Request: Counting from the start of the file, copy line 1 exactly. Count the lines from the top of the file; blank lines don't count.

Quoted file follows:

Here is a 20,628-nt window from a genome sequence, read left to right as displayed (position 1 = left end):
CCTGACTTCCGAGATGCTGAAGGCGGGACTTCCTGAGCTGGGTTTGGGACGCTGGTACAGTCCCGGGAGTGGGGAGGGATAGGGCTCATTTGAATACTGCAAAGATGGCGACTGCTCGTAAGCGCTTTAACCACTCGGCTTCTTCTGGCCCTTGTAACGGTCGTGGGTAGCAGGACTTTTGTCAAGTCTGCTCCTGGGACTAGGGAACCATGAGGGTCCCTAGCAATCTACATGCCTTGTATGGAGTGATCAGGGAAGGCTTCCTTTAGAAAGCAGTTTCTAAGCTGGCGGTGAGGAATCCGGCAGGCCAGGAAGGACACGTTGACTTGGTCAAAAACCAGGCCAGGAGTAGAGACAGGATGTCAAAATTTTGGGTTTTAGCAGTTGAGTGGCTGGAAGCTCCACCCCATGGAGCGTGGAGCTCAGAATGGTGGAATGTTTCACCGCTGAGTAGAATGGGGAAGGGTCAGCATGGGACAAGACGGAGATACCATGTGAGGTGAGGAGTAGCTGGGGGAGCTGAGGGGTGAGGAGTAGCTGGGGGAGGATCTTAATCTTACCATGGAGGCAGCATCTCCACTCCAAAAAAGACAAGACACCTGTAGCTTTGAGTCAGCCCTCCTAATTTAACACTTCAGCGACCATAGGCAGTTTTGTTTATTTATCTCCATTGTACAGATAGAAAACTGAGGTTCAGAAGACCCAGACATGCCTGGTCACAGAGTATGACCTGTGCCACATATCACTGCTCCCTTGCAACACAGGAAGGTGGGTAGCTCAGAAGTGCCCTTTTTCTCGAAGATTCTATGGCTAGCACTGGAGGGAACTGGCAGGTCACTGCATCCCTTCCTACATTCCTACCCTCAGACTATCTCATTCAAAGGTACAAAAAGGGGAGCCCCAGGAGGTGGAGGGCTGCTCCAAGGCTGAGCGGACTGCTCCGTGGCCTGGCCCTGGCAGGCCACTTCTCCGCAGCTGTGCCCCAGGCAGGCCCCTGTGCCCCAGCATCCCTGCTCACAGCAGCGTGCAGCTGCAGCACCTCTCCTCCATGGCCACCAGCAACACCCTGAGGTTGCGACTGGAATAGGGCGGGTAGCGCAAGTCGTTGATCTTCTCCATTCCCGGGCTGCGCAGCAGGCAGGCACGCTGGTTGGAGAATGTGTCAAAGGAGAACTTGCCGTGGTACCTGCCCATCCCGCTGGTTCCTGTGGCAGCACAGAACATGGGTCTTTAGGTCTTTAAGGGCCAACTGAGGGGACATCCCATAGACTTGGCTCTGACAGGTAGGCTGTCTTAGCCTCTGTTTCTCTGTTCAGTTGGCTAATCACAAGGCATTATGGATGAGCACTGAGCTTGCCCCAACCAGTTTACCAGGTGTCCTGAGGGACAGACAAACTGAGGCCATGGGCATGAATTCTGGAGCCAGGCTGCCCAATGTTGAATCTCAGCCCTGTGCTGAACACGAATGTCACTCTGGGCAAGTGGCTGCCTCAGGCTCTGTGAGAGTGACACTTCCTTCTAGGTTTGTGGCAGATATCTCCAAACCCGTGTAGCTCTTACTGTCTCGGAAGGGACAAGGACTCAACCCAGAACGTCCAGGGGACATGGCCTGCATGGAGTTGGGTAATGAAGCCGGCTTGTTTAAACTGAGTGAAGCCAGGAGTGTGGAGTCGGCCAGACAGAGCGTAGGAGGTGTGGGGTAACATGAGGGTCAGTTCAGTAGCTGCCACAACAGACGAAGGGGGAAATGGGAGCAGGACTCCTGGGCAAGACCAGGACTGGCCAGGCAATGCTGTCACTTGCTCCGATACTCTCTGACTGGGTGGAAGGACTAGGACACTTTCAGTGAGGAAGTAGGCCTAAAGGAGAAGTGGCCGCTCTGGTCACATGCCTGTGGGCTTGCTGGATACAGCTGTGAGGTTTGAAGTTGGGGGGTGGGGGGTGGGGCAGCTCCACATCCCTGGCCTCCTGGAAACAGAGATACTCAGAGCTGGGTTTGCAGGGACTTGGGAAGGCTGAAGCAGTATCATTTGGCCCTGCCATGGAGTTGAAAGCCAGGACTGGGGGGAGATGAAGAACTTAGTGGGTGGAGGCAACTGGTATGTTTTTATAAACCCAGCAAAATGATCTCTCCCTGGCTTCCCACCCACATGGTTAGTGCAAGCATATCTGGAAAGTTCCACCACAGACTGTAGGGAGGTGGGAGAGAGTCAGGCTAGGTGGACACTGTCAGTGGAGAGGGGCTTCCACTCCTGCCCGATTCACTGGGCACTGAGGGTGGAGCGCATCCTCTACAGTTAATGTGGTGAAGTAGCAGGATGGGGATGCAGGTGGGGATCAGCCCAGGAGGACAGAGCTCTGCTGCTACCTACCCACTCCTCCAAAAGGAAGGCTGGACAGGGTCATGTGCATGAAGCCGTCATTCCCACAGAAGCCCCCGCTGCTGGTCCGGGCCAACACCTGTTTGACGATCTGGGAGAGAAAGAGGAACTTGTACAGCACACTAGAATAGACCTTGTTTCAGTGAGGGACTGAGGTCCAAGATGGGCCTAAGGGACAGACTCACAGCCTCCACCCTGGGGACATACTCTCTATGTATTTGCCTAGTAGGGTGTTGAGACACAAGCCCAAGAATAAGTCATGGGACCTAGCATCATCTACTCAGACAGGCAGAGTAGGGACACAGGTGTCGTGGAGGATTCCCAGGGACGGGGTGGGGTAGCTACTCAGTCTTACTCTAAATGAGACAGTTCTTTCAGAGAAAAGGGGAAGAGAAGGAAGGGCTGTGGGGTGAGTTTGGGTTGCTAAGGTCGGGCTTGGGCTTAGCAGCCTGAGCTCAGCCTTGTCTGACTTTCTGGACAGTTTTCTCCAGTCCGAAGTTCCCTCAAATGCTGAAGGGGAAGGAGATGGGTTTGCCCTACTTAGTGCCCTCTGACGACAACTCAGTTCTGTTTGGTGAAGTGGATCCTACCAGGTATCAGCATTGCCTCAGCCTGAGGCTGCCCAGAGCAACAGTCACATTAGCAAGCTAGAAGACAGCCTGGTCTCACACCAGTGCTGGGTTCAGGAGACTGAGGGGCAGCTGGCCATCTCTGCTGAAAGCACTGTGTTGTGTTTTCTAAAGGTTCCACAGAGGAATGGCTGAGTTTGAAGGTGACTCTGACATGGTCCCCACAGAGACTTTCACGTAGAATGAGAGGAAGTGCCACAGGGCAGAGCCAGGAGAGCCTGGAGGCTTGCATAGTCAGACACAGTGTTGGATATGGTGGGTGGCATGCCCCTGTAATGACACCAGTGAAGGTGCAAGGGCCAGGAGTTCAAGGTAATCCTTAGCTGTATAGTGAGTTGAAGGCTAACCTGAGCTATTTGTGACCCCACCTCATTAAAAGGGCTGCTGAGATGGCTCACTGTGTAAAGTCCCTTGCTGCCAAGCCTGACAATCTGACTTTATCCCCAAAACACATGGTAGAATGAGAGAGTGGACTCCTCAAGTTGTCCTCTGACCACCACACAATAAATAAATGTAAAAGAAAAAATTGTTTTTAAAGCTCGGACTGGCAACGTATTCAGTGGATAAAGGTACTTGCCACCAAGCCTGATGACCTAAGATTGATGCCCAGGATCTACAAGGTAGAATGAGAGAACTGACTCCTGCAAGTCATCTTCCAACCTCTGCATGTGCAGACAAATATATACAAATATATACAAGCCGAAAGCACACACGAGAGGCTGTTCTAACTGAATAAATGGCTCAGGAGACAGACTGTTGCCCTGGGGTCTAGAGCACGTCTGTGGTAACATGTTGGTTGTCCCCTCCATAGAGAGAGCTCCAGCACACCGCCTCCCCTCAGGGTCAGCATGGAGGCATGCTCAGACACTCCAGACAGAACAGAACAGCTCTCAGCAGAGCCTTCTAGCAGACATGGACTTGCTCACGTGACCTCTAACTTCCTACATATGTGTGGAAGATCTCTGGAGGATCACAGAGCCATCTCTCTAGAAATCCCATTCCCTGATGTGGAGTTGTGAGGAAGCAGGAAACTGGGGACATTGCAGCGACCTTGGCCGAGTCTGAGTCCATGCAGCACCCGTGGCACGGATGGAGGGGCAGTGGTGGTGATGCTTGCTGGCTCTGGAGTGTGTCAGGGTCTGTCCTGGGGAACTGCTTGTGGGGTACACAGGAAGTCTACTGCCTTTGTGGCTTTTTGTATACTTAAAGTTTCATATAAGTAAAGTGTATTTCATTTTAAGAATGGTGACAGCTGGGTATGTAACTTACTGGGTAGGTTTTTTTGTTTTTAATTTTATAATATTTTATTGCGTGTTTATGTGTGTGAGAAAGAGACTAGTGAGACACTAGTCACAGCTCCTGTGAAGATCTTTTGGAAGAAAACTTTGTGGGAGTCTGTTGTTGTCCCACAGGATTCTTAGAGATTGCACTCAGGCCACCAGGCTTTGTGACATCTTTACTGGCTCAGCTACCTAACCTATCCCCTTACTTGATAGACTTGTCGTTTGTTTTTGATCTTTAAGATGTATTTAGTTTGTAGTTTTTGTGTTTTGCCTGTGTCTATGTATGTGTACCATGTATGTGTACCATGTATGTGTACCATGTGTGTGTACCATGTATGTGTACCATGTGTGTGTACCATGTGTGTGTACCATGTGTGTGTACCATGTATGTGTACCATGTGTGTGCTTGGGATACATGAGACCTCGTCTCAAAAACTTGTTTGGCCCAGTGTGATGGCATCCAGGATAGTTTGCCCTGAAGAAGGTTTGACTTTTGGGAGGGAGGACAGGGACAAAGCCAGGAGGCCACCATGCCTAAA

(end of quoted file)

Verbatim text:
Here is a 20,628-nt window from a genome sequence, read left to right as displayed (position 1 = left end):